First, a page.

Lyanne Abreu, this week’s Educator of the Week, connected her urban students with the natural world through a challenge offered by the Fairchild Tropical Botanical Garden in Coral Gables, Florida. Students learned about native and migratory bird species in South Florida, and collected data, made observations at specific sites and documented their findings in journals. They visited Everglades National Park and participated in Audubon’s Great Backyard Bird Count.
What inspired you to get your students involved in birding through a program hosted by the Fairchild Tropical Botanical Garden?
My students live in an urban environment and don’t really feel connected to the natural world. They haven’t gone kayaking or swimming; they’ve never gone to the Florida Everglades or gone birding. I try to get them outside and stepping beyond their comfort zones, so they realize Florida is more than just the urban areas. We depend on these natural systems that they don’t see every day. I find that learning about birds helps connect students to plants as well, and the Fairchild Challenge gave me a foundation to structure the birding lab I wanted to do with my students.
What types of activities did students do as part of the Fairchild Challenge?
South Florida is a major resting place for migrating birds, and the challenge focused on mapping the biodiversity of bird species in this area. Students visited shrub sites and tree sites to observe and collect data, which they shared via Google Docs and iNaturalist, an app for species identification. They created observational journals illustrating and describing behaviors, sounds, colors, and types of organisms. They had to research scientific names of plants and animals and learn how to create a scientific study. This challenge engaged my students and helped them focus on the little things they didn’t notice before.
Educators: Download full lesson plan here.
How did you notice this project affecting your students?
Initially they would go to their site and expect to see something right away. But that’s not going to happen! They were bummed at first when no birds were around, and I would encourage them to just try—identify a plant, or an insect, or a lizard. It taught them about the power of patience and the value of delayed gratification, and over time, they became better observers of the world around them.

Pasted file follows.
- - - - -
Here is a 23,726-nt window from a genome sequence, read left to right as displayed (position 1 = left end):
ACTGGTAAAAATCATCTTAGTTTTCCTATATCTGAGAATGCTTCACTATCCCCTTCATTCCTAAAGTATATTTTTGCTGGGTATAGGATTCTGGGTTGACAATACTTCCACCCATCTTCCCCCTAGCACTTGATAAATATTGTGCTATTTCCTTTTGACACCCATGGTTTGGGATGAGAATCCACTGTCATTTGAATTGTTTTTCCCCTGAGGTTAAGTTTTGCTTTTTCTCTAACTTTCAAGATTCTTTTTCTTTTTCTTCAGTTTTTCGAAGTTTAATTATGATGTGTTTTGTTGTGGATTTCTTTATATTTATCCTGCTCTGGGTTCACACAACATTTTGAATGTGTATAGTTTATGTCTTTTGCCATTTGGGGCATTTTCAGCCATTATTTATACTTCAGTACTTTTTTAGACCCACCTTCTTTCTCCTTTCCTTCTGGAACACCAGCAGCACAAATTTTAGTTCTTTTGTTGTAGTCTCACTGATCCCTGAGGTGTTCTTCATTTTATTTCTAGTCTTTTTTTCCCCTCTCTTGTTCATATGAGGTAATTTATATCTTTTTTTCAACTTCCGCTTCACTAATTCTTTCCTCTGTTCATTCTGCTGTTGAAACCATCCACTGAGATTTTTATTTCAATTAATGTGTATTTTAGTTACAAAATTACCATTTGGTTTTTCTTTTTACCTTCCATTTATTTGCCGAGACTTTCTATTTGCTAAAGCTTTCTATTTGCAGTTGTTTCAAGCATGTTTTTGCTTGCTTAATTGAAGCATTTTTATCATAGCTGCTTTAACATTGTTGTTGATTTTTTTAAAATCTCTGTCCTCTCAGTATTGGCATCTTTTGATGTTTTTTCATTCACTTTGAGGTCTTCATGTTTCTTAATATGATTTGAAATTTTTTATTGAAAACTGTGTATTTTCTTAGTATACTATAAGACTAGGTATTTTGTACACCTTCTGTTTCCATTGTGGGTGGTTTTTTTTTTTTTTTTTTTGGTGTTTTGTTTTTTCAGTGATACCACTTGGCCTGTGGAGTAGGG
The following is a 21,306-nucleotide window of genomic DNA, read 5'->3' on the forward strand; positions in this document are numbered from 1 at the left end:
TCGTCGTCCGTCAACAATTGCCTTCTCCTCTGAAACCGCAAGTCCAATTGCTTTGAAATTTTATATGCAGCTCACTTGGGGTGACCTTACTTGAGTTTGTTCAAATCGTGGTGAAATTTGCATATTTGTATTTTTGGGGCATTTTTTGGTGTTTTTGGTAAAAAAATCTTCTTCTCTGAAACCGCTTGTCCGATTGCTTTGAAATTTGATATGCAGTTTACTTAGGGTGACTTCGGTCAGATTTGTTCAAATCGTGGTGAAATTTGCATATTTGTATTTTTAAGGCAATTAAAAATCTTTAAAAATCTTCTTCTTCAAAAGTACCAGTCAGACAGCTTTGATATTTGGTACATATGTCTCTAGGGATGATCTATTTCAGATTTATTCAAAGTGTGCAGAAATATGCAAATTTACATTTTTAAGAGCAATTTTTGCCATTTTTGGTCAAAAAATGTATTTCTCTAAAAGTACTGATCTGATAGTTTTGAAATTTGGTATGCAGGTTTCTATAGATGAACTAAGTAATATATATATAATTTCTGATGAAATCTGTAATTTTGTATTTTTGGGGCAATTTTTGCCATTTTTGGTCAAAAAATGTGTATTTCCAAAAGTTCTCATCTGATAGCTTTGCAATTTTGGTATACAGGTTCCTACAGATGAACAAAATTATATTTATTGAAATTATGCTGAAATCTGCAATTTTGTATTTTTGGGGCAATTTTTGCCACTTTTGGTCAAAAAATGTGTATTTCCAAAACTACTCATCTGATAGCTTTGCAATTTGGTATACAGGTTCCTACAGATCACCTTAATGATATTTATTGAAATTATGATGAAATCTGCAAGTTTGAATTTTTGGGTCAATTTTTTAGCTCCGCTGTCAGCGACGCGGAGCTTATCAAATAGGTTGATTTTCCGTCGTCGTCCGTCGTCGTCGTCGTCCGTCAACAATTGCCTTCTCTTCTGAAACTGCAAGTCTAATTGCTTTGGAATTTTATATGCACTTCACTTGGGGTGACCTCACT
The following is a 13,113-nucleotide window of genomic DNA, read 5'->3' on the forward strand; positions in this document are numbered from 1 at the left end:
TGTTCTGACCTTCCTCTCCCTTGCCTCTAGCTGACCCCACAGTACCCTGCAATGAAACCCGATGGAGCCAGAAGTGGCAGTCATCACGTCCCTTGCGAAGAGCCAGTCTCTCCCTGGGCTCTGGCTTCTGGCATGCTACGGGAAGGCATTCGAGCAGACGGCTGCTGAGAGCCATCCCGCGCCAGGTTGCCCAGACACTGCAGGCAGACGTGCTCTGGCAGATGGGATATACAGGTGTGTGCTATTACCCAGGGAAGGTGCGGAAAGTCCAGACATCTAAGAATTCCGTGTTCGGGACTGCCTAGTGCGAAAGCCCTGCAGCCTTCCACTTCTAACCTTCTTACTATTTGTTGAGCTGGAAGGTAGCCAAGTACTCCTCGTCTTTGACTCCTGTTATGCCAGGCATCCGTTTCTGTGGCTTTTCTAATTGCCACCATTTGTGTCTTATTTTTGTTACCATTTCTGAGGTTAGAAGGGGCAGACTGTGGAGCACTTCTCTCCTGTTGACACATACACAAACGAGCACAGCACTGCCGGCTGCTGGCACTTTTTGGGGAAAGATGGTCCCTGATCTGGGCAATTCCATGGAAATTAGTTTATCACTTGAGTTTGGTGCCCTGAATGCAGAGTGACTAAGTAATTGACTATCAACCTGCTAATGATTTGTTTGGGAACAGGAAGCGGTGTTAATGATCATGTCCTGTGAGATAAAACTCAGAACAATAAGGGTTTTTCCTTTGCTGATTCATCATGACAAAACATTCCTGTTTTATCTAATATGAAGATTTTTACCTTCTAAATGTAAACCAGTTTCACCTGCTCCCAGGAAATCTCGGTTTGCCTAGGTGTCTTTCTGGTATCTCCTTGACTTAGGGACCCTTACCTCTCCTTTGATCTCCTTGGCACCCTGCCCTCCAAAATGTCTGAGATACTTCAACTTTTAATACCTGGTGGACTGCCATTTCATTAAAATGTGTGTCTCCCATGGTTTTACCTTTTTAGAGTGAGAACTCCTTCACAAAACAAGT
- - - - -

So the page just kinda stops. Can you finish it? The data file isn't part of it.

My students learned to focus on the smaller things, like the lizards basking in the sun, ants crawling on leaves, or the effect of noise pollution on possible bird sightings. They began questioning things they hadn’t recognized before. It was refreshing to see their captivation with wild spaces and their interest in birds. They made keen observations and documented them effectively, communicating their findings via language, data, and illustrations to the greater scientific community.
Ultimately, my students developed a heightened level of awareness about the natural world and a greater sense of responsibility for it. One student worked with her former elementary school to create an organism scavenger hunt for an after-school program, and she’s also collecting seeds and growing native plants in places around our school to attract birds, insects, and lizards. You never know how much impact you’ll have when you introduce a topic, but when I see students push forward like that, it gives me meaning.
What do you hope students will learn from your classes?
I try to give them a sense of perspective. There are a lot of different ways to see something, and they need to look at issues from multiple perspectives before they decide what route to take or what their beliefs are. I want them to challenge what they hear and look for the truth.
Also, I believe you have to have fun in high school. If students don’t laugh and enjoy what they’re learning, they won’t try to pursue those fields later on.
This interview has been edited and condensed.
Do you know a great educator who teaches about our world? Nominate a colleague or yourself as the next Educator of the Week!
The Educator Spotlight series features inspiring activities and lessons that educators are implementing with their students that connect them to the world in bold and exciting ways.
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